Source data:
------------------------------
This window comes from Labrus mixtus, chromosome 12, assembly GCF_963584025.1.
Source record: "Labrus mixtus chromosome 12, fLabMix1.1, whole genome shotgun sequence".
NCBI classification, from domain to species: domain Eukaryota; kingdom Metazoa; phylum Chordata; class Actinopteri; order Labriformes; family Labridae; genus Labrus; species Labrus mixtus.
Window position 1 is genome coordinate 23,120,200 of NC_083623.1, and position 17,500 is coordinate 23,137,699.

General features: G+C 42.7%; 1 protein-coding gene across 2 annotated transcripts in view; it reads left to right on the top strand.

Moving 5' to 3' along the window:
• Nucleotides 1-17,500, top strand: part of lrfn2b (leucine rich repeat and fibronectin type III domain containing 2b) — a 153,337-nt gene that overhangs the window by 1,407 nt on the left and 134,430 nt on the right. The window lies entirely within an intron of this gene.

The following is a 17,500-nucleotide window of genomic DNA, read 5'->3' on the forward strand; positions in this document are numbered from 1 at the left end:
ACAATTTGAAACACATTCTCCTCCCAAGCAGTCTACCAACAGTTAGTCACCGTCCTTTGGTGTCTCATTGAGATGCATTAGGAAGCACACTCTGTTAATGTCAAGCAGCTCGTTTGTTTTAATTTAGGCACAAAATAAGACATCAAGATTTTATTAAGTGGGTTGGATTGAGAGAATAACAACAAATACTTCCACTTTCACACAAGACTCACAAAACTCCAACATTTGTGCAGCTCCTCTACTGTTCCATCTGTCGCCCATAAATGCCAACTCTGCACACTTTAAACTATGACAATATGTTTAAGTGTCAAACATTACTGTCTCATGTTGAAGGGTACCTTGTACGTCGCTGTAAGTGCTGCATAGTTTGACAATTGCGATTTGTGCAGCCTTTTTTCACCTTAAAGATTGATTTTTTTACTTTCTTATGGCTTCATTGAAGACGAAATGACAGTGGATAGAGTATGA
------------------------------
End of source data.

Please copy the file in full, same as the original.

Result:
This window comes from Labrus mixtus, chromosome 12, assembly GCF_963584025.1.
Source record: "Labrus mixtus chromosome 12, fLabMix1.1, whole genome shotgun sequence".
NCBI classification, from domain to species: domain Eukaryota; kingdom Metazoa; phylum Chordata; class Actinopteri; order Labriformes; family Labridae; genus Labrus; species Labrus mixtus.
Window position 1 is genome coordinate 23,120,200 of NC_083623.1, and position 17,500 is coordinate 23,137,699.

General features: G+C 42.7%; 1 protein-coding gene across 2 annotated transcripts in view; it reads left to right on the top strand.

Moving 5' to 3' along the window:
• Nucleotides 1-17,500, top strand: part of lrfn2b (leucine rich repeat and fibronectin type III domain containing 2b) — a 153,337-nt gene that overhangs the window by 1,407 nt on the left and 134,430 nt on the right. The window lies entirely within an intron of this gene.

The following is a 17,500-nucleotide window of genomic DNA, read 5'->3' on the forward strand; positions in this document are numbered from 1 at the left end:
ACAATTTGAAACACATTCTCCTCCCAAGCAGTCTACCAACAGTTAGTCACCGTCCTTTGGTGTCTCATTGAGATGCATTAGGAAGCACACTCTGTTAATGTCAAGCAGCTCGTTTGTTTTAATTTAGGCACAAAATAAGACATCAAGATTTTATTAAGTGGGTTGGATTGAGAGAATAACAACAAATACTTCCACTTTCACACAAGACTCACAAAACTCCAACATTTGTGCAGCTCCTCTACTGTTCCATCTGTCGCCCATAAATGCCAACTCTGCACACTTTAAACTATGACAATATGTTTAAGTGTCAAACATTACTGTCTCATGTTGAAGGGTACCTTGTACGTCGCTGTAAGTGCTGCATAGTTTGACAATTGCGATTTGTGCAGCCTTTTTTCACCTTAAAGATTGATTTTTTTACTTTCTTATGGCTTCATTGAAGACGAAATGACAGTGGATAGAGTATGA